What’s 3,000 to 4,000 COVID-19 case difference between UP, gov’t data? Success, according to execs
MANILA, Philippines — June 30 became a mark-your-calendar day for officials and scientists keeping tabs of the coronavirus disease (COVID-19) pandemic in the Philippines.
On that day, a panel of experts at the University of the Philippines (UP) predicted there would be at least 40,000 COVID-19 cases based on the analysis of data coming in about the disease.
A day before that, June 29, Philippine officials had celebrated what they said was an achievement that would show government gains in the fight against the pandemic—proving the UP projection wrong.
On June 29, DOH data showed the number of COVID-19 cases in the Philippines was 36,000, which tends to show that the UP projection was off by at least 4,000 cases.
“Let’s prove the UP data wrong,” exclaimed Harry Roque, Palace spokesperson, at an online press briefing on June 29 in Malacanang. “And we did!” he said.
With 36,000 cases on June 29, Roque could be numerically correct in declaring success based only on proving the UP data wrong.
In its tracker of COVID-19 cases, the expert panel of UP took note of a worrying trend in infections on June 8. The numbers were growing. This was at a time when stay-at-home orders were starting to soften.
The numbers crunched by UP were not reflective of optimism in the fight against the pandemic.
In the National Capital Region (NCR) alone, according to the UP tracker, there had been 222 new COVID-19 cases per day when the region was still on enhanced community quarantine (ECQ), during which stay-at-home orders crippled businesses, commerce, and jobs.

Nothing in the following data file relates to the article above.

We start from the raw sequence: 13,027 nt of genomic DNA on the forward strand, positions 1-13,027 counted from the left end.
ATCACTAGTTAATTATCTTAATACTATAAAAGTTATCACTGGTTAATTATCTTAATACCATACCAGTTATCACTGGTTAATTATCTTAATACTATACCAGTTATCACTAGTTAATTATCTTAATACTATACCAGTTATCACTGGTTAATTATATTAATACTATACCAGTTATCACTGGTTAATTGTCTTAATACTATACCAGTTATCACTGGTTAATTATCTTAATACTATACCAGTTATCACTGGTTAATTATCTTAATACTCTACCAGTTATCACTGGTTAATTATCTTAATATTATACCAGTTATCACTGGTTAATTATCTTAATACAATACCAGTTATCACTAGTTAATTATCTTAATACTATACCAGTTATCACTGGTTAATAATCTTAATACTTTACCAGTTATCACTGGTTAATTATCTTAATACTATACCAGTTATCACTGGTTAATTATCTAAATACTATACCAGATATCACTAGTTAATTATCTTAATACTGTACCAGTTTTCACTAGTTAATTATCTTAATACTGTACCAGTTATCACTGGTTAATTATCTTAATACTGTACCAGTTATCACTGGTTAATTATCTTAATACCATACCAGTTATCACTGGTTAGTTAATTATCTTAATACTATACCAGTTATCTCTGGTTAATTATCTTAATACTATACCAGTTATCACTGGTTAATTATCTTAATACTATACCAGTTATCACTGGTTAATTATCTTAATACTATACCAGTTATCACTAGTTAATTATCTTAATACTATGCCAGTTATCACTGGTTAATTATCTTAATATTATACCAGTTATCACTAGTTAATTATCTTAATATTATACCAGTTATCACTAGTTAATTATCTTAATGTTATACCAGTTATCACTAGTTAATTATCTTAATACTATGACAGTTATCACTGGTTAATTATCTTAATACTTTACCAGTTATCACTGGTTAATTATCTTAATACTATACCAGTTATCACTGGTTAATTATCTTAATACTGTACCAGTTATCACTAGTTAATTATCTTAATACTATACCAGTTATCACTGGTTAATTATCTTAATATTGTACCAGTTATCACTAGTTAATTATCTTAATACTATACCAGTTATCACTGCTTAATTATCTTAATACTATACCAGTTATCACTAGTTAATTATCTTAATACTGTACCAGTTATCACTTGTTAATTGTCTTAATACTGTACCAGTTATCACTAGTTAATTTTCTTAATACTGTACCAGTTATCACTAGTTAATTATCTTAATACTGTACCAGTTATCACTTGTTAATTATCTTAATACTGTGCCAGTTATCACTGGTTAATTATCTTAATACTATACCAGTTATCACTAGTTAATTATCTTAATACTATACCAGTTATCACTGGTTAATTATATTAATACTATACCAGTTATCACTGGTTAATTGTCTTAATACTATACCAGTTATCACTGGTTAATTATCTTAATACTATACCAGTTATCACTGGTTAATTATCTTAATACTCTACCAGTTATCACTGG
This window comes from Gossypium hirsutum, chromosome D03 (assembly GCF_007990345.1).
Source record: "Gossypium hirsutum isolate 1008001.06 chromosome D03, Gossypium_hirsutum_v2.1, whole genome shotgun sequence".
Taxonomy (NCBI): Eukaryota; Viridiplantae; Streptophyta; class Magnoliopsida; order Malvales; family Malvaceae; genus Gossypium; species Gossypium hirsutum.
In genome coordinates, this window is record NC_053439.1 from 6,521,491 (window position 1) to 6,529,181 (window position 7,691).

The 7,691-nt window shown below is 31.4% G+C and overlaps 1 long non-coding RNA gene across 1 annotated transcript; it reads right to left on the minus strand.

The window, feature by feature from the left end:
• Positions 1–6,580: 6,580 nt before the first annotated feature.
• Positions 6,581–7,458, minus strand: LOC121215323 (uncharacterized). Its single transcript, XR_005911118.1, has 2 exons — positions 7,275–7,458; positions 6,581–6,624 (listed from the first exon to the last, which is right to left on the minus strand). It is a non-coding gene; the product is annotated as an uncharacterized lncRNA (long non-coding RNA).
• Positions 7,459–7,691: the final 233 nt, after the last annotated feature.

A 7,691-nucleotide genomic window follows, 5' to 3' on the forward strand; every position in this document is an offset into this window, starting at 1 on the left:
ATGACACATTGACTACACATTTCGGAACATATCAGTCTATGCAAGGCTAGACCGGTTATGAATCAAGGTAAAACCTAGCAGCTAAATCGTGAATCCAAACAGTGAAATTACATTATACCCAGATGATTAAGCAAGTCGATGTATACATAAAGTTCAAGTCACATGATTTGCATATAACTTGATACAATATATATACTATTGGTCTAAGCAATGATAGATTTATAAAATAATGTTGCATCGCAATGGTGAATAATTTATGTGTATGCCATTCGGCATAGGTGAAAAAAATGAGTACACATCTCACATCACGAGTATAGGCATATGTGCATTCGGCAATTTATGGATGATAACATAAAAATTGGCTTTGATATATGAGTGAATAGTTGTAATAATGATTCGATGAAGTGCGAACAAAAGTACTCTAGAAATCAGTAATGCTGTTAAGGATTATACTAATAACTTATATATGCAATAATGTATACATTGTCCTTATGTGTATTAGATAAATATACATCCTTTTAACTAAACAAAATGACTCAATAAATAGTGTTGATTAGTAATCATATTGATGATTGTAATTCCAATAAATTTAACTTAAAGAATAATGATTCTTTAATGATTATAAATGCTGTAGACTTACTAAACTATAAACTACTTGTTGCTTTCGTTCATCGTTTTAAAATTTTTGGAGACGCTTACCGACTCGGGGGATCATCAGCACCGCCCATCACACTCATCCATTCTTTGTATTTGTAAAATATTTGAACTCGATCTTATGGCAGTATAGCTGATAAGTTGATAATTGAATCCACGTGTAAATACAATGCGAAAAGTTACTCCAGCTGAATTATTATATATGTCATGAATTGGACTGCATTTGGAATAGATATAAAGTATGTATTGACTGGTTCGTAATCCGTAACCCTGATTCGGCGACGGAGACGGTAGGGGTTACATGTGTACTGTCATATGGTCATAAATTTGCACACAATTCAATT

When NCR transitioned into modified enhanced community quarantine (MECQ), the number of cases per day rose to 375, the UP tracker summary said. This quarantine measure allowed people with work, classified as essential, to get out of their homes to travel to their job sites.
Under the current general community quarantine (GCQ), the number of cases in NCR, the economic heart of the Philippines, had risen to 549 cases per day, the UP tracker said. Under GCQ, stay-at-home orders were relaxed, allowing more people to get out to report for work, go to groceries or visit malls.
The UP tracker said the reproduction number, or Ro, of the virus in the Philippines is 1.2. “This indicates that the pandemic is still spreading and the curve has not yet flattened,” said the UP tracker.
Ro (pronounced R naught in some journals) is the estimated number of infections that a single coronavirus case generates. So if the virus Ro in the Philippines is 1.2, it means one case of coronavirus infection generates a little more than one case of a new infection.
The rate of spread of the virus stayed the same throughout the various forms of community quarantine that had been imposed throughout the Philippines as of late June, according to the UP tracker.
It said if the current value of the virus’ Ro in the Philippines did not change, there would at least be 40,000 COVID-19 cases and 1,850 fatalities by June 30. When June 30 came, however, government data showed the number of cases to be 37,000, at least 3,000 cases less than the UP projection, and the death toll to be 1,266, or at least 600 deaths short of the UP numbers.
Celebration in Malacañang
On June 29, when the official tally of COVID-19 cases was 36,000 throughout the Philippines, the fireworks, in the form of self-congratulatory messages, were lit in Malacanang.
It became a chance for Philippine government officials to claim victory in the fight against the pandemic, much akin to the act of patting one’s back.
At the press briefing in Malacanang on June 29, Roque declared success in proving the UP projection wrong. There was a difference of 4,000 cases that day between the UP numbers and official government data, which, no matter how close to the projected number, was a victory nonetheless for Roque.